Knee Pop And Long Leg!

in Leg
After reading your letter about the popping hip, I was wondering if you may shed some light on an issue that I have been having. I have been having a popping sensation at the back of the knee. After x-rays and an MRI, I visited an orthopedic that informed me that he doesnt know what to tell me, he thinks it's my hamstring. The popping started back in October and since then has for the most part gone away, but there are times that I can still feel it pop or get a sensation as if it must pop. Do you have any concepts or options that I can try? I assume I need to let you know that there isn't a particular exercise that bothers me, most of the time it happens when I'm simply walking!

Thanks! Nancy

Good query - and - Im glad to know that the pop is slowly going away. Its not unusual at all to find that the lateral hamstring is tighter than the others. For women, it has to do with the width of our hips and doubtlessly tighter iliotibial bands. (The IT band connects from the muscle tissue on the outside of the hip and runs down the outside of the leg to beneath the knee.)

Are your IT bands tight? If so, I'd work with a foam roller alongside the outside of the leg in addition to the front and back.

Some dancers have some natural rotation that occurs at their feet while walking. You wish to preserve the hip/knee/ankle in alignment when walking, and that usually means going through straight ahead. You may note if the instances you might be noticing the pop if you're sporting sneakers that perhaps shift your gait. I see dancers stroll more turned out while in heels, for example.

It is amazing how usually a favorite pair of sneakers might be traced to some small tweaks and pulls. Im not saying that's what created your pop but merely when there's something occurring that isnt a straightforward cause/effect - it is helpful to broaden our observations to search for much less common influences.

Next question

I've an enormous drawback standing in fifth position. I can't seem to straighten my legs and nonetheless maintain a closed fifth position, mostly because one leg is insanely longer than the other one! My teachers are at all times telling me to straighten my legs and I simply cant appear to do it. In consequence, I grip my quads so much to try and preserve a straight fifth position. Then my teachers tell me to elevate up and turn out to maintain me from gripping my quads, but then I cant keep from tucking under. Will I ever be capable of have a straight fifth with my uneven legs? What should I do?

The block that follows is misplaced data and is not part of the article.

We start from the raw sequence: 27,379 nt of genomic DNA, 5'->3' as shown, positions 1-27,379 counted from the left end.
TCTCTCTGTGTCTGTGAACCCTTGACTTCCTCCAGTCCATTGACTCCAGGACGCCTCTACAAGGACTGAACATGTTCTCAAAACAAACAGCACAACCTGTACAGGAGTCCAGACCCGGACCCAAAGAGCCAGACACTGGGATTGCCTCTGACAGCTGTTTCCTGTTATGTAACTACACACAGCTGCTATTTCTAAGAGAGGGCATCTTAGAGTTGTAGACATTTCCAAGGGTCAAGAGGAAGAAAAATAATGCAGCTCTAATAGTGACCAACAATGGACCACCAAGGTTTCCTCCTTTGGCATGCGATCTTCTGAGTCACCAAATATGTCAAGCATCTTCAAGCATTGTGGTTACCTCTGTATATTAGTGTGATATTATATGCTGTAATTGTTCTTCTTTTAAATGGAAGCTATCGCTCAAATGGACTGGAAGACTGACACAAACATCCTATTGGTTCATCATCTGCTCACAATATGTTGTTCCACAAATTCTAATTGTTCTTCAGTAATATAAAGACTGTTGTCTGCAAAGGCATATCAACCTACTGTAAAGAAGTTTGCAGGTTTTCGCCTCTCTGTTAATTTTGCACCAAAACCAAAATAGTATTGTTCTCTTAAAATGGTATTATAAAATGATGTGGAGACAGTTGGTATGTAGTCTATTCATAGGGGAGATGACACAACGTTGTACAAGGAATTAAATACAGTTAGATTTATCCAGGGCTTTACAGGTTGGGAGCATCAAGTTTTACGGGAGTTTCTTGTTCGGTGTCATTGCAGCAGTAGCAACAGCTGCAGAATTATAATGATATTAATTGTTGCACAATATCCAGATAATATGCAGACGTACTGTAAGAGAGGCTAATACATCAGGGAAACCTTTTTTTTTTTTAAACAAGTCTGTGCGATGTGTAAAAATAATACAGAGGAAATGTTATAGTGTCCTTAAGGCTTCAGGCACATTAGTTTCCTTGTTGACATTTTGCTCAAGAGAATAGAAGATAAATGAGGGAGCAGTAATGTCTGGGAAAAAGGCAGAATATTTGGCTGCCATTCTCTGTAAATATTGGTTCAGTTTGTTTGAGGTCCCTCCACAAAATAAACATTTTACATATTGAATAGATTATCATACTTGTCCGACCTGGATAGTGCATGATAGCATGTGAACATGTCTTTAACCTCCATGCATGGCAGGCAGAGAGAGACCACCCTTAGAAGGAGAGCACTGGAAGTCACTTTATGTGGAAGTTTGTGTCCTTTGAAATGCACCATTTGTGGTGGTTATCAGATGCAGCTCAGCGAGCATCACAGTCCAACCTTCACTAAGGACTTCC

Thanks! -Kelly

There is an easy resolution to this drawback, Kelly. That is to get a lift to put in your gentle slippers of the short leg. I have seen this problem before when the dancer comes to see me and is having some knee, hip, or ankle problems on the long leg side.

If there's enough distinction that you can't simply cheat your fifth, (Im not encouraging anyone to cheat something) that tells me you might be standing erratically between the 2 legs even in open positions.

Stand in first position facing the mirror. Slowly lower into demi pli. Do you shift to the longer leg side at the backside of the pli? Now put something small - lower than a half inch in thickness below your short leg. Repeat your demi pli. Does it look more even? How does it feel?

If it feels considerably better it could be worth going to the drug retailer and purchasing a pair of heel cushions and place one of them in your soft shoe. It's an affordable fix.
Take the other lift and put it in your walking footwear and notice if you feel more evenly balanced as you go through the day.

Warmest regards,


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Deborah Vogel is a dancer, author, and master teacher who conducts workshops for teachers as well as student and professional dancers. Her numerous articles on dance technique and injury prevention have appeared in Dance Spirit, Dance Teacher, and Pointe Magazines. During her years in NYC she co-founded the Center for Dance Medicine with Dr. Richard Bachrach. Currently she is on faculty at Oberlin College and the OC Conservatory of Music.

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Knee Pop And Long Leg!

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This article was published on 2010/10/27